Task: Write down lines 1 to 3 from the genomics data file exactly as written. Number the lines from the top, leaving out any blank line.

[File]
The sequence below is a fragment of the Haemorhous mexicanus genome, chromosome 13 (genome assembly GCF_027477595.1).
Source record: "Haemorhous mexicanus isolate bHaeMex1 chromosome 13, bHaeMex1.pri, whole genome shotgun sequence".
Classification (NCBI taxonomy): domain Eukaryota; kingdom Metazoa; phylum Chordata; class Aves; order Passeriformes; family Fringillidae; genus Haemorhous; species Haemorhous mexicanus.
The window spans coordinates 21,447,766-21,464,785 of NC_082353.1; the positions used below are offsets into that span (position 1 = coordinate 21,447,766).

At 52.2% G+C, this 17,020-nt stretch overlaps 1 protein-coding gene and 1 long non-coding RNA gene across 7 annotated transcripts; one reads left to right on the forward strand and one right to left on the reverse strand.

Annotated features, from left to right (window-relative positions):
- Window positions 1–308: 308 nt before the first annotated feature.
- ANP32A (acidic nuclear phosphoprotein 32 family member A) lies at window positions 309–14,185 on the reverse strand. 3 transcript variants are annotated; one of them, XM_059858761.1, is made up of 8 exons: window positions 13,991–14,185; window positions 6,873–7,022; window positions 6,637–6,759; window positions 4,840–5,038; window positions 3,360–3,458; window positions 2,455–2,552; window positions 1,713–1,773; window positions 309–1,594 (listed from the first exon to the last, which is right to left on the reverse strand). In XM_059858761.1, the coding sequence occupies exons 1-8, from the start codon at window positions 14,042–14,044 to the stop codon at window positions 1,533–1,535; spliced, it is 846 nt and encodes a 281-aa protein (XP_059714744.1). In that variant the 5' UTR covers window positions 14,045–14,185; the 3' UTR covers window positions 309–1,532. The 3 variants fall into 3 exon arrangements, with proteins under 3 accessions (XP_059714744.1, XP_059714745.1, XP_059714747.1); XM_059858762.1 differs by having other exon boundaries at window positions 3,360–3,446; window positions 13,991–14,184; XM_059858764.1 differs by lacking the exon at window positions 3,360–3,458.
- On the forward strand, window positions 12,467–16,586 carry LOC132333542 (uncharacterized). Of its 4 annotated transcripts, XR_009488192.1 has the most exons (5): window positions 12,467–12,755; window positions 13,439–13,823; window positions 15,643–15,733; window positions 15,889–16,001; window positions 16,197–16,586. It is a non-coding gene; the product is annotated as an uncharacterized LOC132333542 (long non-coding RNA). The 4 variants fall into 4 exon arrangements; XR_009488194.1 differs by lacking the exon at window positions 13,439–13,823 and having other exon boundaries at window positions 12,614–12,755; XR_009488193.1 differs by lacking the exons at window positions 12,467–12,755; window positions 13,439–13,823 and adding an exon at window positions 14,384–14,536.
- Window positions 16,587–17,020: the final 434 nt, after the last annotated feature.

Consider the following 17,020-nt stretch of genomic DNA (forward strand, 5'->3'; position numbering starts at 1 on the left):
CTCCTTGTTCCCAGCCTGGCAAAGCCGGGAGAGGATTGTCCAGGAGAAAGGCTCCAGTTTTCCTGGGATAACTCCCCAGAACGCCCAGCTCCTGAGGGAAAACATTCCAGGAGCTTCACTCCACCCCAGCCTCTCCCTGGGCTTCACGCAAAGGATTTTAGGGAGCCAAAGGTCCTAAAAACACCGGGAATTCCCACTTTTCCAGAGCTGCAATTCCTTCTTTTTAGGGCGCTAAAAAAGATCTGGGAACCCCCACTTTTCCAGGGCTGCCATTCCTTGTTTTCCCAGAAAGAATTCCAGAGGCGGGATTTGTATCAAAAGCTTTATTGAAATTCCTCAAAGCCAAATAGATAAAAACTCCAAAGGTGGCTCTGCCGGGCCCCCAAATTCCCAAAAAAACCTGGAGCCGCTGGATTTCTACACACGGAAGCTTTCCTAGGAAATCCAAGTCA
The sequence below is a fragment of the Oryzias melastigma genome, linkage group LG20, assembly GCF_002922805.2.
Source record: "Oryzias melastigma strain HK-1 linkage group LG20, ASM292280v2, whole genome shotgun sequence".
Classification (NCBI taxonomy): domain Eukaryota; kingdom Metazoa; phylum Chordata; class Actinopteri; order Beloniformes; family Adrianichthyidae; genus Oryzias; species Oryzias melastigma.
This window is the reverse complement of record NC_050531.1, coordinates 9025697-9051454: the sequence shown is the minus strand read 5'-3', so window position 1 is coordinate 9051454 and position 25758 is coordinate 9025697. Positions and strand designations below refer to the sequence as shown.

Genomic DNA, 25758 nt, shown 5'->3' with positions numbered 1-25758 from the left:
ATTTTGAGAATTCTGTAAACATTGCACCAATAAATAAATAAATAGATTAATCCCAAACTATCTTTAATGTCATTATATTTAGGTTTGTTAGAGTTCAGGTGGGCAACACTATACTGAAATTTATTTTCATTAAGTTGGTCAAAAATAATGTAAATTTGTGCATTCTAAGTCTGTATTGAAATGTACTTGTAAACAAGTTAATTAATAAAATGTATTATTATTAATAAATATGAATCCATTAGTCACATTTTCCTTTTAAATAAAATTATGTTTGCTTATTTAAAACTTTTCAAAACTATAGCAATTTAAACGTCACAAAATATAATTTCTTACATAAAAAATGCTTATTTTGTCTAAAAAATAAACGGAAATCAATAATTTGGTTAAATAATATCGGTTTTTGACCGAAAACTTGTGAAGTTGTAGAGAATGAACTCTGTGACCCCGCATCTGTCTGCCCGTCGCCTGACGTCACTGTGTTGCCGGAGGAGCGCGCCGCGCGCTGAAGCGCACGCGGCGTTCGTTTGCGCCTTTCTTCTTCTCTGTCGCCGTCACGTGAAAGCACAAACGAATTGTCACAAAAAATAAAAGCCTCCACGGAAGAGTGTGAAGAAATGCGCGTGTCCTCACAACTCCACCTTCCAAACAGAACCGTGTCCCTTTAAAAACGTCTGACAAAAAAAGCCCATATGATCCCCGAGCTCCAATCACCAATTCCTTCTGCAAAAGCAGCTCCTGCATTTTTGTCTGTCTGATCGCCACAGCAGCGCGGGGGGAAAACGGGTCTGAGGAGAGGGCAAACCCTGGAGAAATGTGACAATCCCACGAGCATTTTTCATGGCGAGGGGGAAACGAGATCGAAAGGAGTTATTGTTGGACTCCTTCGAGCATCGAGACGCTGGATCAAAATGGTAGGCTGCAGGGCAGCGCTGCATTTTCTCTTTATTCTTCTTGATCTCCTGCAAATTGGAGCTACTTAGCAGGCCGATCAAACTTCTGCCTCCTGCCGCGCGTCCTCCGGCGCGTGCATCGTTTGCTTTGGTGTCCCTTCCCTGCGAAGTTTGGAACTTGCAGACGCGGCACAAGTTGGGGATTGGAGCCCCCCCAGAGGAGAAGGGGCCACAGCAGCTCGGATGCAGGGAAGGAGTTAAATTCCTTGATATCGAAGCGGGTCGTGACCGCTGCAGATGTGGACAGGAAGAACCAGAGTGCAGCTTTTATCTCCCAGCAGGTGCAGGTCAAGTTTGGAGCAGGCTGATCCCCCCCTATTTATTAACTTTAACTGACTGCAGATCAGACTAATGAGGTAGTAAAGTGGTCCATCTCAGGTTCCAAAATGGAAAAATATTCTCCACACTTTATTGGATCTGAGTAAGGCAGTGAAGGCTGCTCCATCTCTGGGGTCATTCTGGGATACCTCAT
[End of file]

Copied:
The sequence below is a fragment of the Haemorhous mexicanus genome, chromosome 13 (genome assembly GCF_027477595.1).
Source record: "Haemorhous mexicanus isolate bHaeMex1 chromosome 13, bHaeMex1.pri, whole genome shotgun sequence".
Classification (NCBI taxonomy): domain Eukaryota; kingdom Metazoa; phylum Chordata; class Aves; order Passeriformes; family Fringillidae; genus Haemorhous; species Haemorhous mexicanus.